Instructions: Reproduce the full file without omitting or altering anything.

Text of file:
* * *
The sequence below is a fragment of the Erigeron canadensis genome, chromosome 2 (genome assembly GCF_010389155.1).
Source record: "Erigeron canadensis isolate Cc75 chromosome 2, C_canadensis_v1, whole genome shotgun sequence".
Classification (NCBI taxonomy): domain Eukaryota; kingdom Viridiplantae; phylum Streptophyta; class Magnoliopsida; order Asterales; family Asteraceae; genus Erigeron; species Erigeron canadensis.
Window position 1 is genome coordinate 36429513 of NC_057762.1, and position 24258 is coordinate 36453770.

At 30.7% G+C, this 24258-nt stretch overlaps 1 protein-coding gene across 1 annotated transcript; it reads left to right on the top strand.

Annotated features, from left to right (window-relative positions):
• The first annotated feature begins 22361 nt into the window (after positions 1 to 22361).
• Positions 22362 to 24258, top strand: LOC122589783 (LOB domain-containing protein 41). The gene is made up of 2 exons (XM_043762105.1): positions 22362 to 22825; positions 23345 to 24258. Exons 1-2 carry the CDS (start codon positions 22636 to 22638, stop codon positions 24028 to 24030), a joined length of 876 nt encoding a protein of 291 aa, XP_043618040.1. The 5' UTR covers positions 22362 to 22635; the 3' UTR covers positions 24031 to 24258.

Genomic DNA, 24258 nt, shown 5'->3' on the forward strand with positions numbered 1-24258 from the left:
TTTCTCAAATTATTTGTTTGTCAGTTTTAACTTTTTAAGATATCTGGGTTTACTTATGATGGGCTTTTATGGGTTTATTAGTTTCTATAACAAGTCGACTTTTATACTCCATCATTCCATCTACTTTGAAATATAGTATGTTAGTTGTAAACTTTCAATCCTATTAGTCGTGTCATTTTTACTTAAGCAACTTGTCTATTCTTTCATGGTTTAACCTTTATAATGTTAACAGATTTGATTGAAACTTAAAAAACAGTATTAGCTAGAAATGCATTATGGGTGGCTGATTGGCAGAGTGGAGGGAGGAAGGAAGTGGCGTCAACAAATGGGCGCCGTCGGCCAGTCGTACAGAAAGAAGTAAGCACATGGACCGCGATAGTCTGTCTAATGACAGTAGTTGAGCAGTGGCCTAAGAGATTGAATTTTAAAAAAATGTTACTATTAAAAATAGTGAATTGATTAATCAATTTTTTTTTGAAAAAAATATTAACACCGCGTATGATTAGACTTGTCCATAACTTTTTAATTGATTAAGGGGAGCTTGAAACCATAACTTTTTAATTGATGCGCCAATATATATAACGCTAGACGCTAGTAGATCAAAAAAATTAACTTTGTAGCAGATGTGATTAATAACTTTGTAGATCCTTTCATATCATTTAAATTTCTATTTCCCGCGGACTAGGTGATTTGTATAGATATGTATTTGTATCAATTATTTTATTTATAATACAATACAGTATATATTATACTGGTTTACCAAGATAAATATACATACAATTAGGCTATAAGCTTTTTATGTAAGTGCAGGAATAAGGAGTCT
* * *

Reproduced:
The sequence below is a fragment of the Erigeron canadensis genome, chromosome 2 (genome assembly GCF_010389155.1).
Source record: "Erigeron canadensis isolate Cc75 chromosome 2, C_canadensis_v1, whole genome shotgun sequence".
Classification (NCBI taxonomy): domain Eukaryota; kingdom Viridiplantae; phylum Streptophyta; class Magnoliopsida; order Asterales; family Asteraceae; genus Erigeron; species Erigeron canadensis.
Window position 1 is genome coordinate 36429513 of NC_057762.1, and position 24258 is coordinate 36453770.

At 30.7% G+C, this 24258-nt stretch overlaps 1 protein-coding gene across 1 annotated transcript; it reads left to right on the top strand.

Annotated features, from left to right (window-relative positions):
• The first annotated feature begins 22361 nt into the window (after positions 1 to 22361).
• Positions 22362 to 24258, top strand: LOC122589783 (LOB domain-containing protein 41). The gene is made up of 2 exons (XM_043762105.1): positions 22362 to 22825; positions 23345 to 24258. Exons 1-2 carry the CDS (start codon positions 22636 to 22638, stop codon positions 24028 to 24030), a joined length of 876 nt encoding a protein of 291 aa, XP_043618040.1. The 5' UTR covers positions 22362 to 22635; the 3' UTR covers positions 24031 to 24258.

Genomic DNA, 24258 nt, shown 5'->3' on the forward strand with positions numbered 1-24258 from the left:
TTTCTCAAATTATTTGTTTGTCAGTTTTAACTTTTTAAGATATCTGGGTTTACTTATGATGGGCTTTTATGGGTTTATTAGTTTCTATAACAAGTCGACTTTTATACTCCATCATTCCATCTACTTTGAAATATAGTATGTTAGTTGTAAACTTTCAATCCTATTAGTCGTGTCATTTTTACTTAAGCAACTTGTCTATTCTTTCATGGTTTAACCTTTATAATGTTAACAGATTTGATTGAAACTTAAAAAACAGTATTAGCTAGAAATGCATTATGGGTGGCTGATTGGCAGAGTGGAGGGAGGAAGGAAGTGGCGTCAACAAATGGGCGCCGTCGGCCAGTCGTACAGAAAGAAGTAAGCACATGGACCGCGATAGTCTGTCTAATGACAGTAGTTGAGCAGTGGCCTAAGAGATTGAATTTTAAAAAAATGTTACTATTAAAAATAGTGAATTGATTAATCAATTTTTTTTTGAAAAAAATATTAACACCGCGTATGATTAGACTTGTCCATAACTTTTTAATTGATTAAGGGGAGCTTGAAACCATAACTTTTTAATTGATGCGCCAATATATATAACGCTAGACGCTAGTAGATCAAAAAAATTAACTTTGTAGCAGATGTGATTAATAACTTTGTAGATCCTTTCATATCATTTAAATTTCTATTTCCCGCGGACTAGGTGATTTGTATAGATATGTATTTGTATCAATTATTTTATTTATAATACAATACAGTATATATTATACTGGTTTACCAAGATAAATATACATACAATTAGGCTATAAGCTTTTTATGTAAGTGCAGGAATAAGGAGTCT